A new aviation security advisory group with authority to handle highly classified information affecting the trans-Atlantic market will include air cargo executives from private industry.
The Transatlantic Aviation Industry Roundtable (TAIR) will serve as a forum in which DHS, its U.K. counterpart, private-sector companies and others in the aviation sector will meet regularly to discuss trans-Atlantic security issues, according to a U.S. Department of Homeland Security (DHS) notice to be published on Sept. 11.
“Members of the TAIR will engage and collaborate on matters and issues affecting trans-Atlantic aviation security including global security improvement, information sharing, insider threat and cybersecurity and may provide policy advice and recommendations on such matters,” according to the notice, noting that the group will not be authorized to establish federal policy.
Some of the issues to be discussed will require access to classified information and other sensitive law enforcement information, including the current threat environment and potential enhancements to security technologies, processes and procedures in aviation and overseas security, according to DHS, which is therefore exempting the group from the Federal Advisory Committee Act (FACA).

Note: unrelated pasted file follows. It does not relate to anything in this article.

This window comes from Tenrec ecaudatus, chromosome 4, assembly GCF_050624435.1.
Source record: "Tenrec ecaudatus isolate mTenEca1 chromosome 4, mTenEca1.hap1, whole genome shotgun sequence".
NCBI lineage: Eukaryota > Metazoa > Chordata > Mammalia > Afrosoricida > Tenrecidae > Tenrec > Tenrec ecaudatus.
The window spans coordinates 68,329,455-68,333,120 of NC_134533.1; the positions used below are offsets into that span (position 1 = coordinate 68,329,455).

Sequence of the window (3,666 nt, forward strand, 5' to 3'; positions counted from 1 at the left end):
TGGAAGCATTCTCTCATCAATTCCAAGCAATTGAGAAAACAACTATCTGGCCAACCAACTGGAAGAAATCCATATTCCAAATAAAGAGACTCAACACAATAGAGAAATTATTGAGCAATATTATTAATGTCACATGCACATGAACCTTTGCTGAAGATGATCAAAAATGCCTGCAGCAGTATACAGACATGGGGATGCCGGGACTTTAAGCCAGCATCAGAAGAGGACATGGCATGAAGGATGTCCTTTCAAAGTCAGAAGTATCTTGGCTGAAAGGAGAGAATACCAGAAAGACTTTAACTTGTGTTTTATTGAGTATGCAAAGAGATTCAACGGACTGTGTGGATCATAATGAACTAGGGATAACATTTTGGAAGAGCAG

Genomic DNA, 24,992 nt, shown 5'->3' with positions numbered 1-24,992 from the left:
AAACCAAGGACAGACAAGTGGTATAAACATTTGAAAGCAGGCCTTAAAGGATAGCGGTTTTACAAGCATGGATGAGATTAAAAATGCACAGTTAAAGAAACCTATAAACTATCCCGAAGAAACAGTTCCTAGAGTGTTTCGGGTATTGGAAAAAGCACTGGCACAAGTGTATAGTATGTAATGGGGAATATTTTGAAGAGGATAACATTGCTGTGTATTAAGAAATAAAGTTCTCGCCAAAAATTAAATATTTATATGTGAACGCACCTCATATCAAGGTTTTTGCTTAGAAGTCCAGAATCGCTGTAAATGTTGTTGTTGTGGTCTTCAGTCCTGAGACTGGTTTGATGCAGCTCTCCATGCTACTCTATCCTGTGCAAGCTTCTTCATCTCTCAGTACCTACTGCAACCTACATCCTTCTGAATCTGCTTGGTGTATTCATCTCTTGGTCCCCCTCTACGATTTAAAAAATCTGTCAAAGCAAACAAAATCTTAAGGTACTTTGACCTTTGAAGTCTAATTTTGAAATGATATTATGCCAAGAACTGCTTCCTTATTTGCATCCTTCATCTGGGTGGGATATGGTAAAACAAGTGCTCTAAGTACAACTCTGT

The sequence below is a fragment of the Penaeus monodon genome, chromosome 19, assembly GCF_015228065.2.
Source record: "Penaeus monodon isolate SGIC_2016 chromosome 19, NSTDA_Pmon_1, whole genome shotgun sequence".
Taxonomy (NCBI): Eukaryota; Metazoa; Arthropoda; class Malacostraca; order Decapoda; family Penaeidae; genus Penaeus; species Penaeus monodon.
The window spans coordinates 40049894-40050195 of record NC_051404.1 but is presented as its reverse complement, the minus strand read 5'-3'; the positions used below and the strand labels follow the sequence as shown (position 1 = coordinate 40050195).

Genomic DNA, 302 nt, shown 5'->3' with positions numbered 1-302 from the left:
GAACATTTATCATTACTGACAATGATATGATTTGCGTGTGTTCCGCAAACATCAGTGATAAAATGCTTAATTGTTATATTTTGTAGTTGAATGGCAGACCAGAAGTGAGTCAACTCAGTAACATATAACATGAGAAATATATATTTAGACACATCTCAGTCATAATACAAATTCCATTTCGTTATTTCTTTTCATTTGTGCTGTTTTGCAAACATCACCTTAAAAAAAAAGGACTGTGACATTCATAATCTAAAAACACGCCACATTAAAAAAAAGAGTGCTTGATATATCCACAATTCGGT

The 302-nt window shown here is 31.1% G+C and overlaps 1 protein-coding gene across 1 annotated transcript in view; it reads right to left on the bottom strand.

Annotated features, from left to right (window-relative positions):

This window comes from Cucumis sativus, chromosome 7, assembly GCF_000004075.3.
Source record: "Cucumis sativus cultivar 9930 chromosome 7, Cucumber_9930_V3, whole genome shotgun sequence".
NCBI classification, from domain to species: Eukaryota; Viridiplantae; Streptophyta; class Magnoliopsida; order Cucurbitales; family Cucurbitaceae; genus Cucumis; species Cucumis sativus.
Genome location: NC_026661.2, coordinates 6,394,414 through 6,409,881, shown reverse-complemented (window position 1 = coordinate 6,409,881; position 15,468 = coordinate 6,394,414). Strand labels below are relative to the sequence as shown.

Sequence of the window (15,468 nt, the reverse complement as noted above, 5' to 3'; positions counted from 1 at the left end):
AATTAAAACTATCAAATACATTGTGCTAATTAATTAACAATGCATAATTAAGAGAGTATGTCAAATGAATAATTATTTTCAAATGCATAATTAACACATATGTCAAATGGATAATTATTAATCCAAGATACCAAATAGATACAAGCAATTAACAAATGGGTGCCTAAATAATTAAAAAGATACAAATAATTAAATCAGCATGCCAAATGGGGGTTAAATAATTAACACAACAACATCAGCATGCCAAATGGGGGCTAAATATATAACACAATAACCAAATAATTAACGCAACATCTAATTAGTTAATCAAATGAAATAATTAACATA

FACA requires advisory committees to meet in open session and 15-day notice before any meeting may be closed to public attendance. Making TAIR exempt from the act “allows the department to freely and completely review, in a closed environment, the current threat environment in aviation, to discuss potential vulnerabilities and to provide the department with information and recommendations that could not otherwise be discussed in an open environment,” DHS stated.
The DHS secretary, along with the heads of the Transportation Security Administration (TSA) and Customs and Border Protection (CBP), will represent the U.S. government. Representatives from the British government include the Home Secretary, Transport Secretary, Director General, and Under Secretary.
In addition to air cargo executives from companies such as FedEx Express and UPS, other private-sector members of the committee will include CEOs from trans-Atlantic airlines, major international hub airports and industry association leaders.
The new advisory group will add another layer of security oversight for air cargo following the Air Cargo Advance Screening program that went into effect last year. The program, run jointly by TSA and CBP, requires that airlines submit advanced air cargo information on shipments arriving in the U.S. from foreign airports.